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    • thesingleswan
      July 26, 2016 / 8:56 pm

      Agree Jeremy. Bonkers isn’t it. Lies lies lies, why do we believe the lies? Pen x

  6. July 26, 2016 / 7:41 am

    That is a great idea. I live in a part of the world that voted to stay but we are very isolated. This is a great approach. Good luck with it xx #mg

    • thesingleswan
      July 26, 2016 / 8:56 pm

      thanks Lisa. I’ll let you know how it goes. Pen x

  7. July 26, 2016 / 8:30 am

    I think this is such a great approach now and one that will be a really positive experience with or without starbucks 😉 Lou at

    • thesingleswan
      July 26, 2016 / 8:55 pm

      Yes, it hope so. It doesn’t have to be Starbucks, but I will need a coffee though. Maybe I’ll take a packed lunch and a thermos flask. Pen x

  8. July 26, 2016 / 8:40 am

    apologies forgot #mg X

    • thesingleswan
      August 3, 2016 / 9:54 pm

      No worries. Pen x

  9. July 26, 2016 / 10:40 am

    very interesting and Im interested to read your write ups of the top 3 leave places. like you, ive never been either and like you, have had major brexit depression too. #anythinggoes

    • thesingleswan
      July 26, 2016 / 8:54 pm

      Thanks Emma.

      I will let you know how my visits go. By the end of the year – I’ll be there. Pen x

  10. July 30, 2016 / 10:17 pm

    Ha – well, I’ve heard of Boston, but not the other 2. You’ll probably find the starbucks between BetFred and Poundland 😉
    Seriously though, its interesting you say you don’t know who these voters are because I am a Physical Therapist and on a daily basis speak to a cross section of the British public and it has actually surprised me who voted Brexit and who didn’t – I started off trying to guess in my mind, now I don’t bother because I got a lot wrong and it’s become quite clear that the Brexiters come in all shapes and forms
    Alex recently posted…Nottingham’s Five Best BurgersMy Profile

    • thesingleswan
      July 31, 2016 / 8:40 pm

      Hi Alex,

      You are right Brexiteers do come in all shapes and sizes. I have heard so many reasons why people voted leave, there is no way that they can all be satisfied. Pen x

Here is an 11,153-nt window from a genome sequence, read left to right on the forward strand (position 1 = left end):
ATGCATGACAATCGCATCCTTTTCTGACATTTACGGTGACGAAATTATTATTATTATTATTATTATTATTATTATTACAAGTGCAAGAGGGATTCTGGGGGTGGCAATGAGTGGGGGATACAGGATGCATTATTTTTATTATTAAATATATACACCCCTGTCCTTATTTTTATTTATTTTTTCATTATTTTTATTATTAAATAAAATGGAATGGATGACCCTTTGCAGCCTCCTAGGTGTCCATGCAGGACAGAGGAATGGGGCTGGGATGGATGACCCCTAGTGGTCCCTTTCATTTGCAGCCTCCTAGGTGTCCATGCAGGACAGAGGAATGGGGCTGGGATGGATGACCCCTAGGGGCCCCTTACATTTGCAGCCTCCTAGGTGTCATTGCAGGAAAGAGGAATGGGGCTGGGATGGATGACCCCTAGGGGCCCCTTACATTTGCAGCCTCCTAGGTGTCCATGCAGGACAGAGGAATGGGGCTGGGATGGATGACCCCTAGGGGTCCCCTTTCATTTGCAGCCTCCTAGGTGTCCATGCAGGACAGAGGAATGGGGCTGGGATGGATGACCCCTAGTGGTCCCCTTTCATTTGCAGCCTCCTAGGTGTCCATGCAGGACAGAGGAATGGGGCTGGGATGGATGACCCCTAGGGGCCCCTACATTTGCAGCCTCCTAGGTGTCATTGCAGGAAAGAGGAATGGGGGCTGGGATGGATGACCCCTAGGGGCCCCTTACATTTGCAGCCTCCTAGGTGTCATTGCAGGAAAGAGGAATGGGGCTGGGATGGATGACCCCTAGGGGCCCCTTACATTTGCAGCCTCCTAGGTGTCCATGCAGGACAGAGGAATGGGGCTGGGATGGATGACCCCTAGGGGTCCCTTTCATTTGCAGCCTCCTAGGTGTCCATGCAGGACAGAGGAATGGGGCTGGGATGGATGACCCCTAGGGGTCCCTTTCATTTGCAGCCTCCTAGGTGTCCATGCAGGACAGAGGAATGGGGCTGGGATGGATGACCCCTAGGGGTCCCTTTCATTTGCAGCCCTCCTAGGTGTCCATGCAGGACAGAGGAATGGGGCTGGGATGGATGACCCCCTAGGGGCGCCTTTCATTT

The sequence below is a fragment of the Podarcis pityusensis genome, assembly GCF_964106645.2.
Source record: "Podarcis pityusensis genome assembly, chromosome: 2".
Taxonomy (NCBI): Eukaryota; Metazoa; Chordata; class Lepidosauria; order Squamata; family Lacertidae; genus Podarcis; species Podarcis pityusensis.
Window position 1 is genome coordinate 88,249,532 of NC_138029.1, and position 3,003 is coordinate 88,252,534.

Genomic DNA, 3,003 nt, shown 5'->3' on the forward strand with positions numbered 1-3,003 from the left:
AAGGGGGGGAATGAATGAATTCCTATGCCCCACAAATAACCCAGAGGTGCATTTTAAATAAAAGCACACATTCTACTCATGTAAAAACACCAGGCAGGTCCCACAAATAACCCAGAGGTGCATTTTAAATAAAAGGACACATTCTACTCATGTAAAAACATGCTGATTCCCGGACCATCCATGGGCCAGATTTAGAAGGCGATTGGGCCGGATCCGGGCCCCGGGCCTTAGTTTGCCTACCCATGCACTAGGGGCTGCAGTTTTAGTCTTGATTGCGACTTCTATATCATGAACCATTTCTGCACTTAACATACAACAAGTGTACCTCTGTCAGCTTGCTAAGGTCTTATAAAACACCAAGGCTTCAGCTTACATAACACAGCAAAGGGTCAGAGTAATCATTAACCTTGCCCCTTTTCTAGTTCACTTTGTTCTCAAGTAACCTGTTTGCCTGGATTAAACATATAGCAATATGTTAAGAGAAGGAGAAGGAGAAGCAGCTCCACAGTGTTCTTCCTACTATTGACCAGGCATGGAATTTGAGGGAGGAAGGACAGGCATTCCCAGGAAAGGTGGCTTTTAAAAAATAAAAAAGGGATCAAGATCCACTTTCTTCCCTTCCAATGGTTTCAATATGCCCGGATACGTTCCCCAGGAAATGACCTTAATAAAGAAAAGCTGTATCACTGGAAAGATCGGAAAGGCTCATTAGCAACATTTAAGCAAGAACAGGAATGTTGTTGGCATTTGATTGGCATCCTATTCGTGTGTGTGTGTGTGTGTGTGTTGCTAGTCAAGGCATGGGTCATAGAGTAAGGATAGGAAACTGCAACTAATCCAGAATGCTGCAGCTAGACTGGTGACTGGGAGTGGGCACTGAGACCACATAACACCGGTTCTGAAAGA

11. July 31, 2016 / 12:35 am

    I think you are quite right to feel depressed – if you look at what will unfold and the global patterns around the world, I’m depressed too and I didn’t even get to vote. HOWEVER, what I LOVE in this post, and your thinking, is that you are getting out there and checking it out. This is brilliant! Won’t change anything but the first step to understanding is education and the first step to change is from the inside. I think you are on the start of a great journey. Starting with this small decision…I’m sure I will be reading great things from you in years to come.#KCALCOLS

    • thesingleswan
      July 31, 2016 / 8:39 pm

      Hi Lydia,

      I hope you do hear great things from me in years to come. In the short to medium term you’ll be hearing about my trips to random parts of the UK. Watch this space. Pen x

  12. July 31, 2016 / 4:33 am

    I imagine it would be depressing, being Australian I watch from afar, amazed at Brexit, amazed at the Americans supporting Trump and then here in Australia people never seem to care as all our politicians seem clueless. There is so much drama and so much horror around the world, it is easy to feel lost and down. #mg
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    • thesingleswan
      July 31, 2016 / 8:37 pm

      Hi Mac,

      It is really depressing. I am also watching the Trump / Clinton saga with interest. I am genuinely fearful of a Trump victory in November. It will change the world and not for the better. Pen x

  13. July 31, 2016 / 7:21 am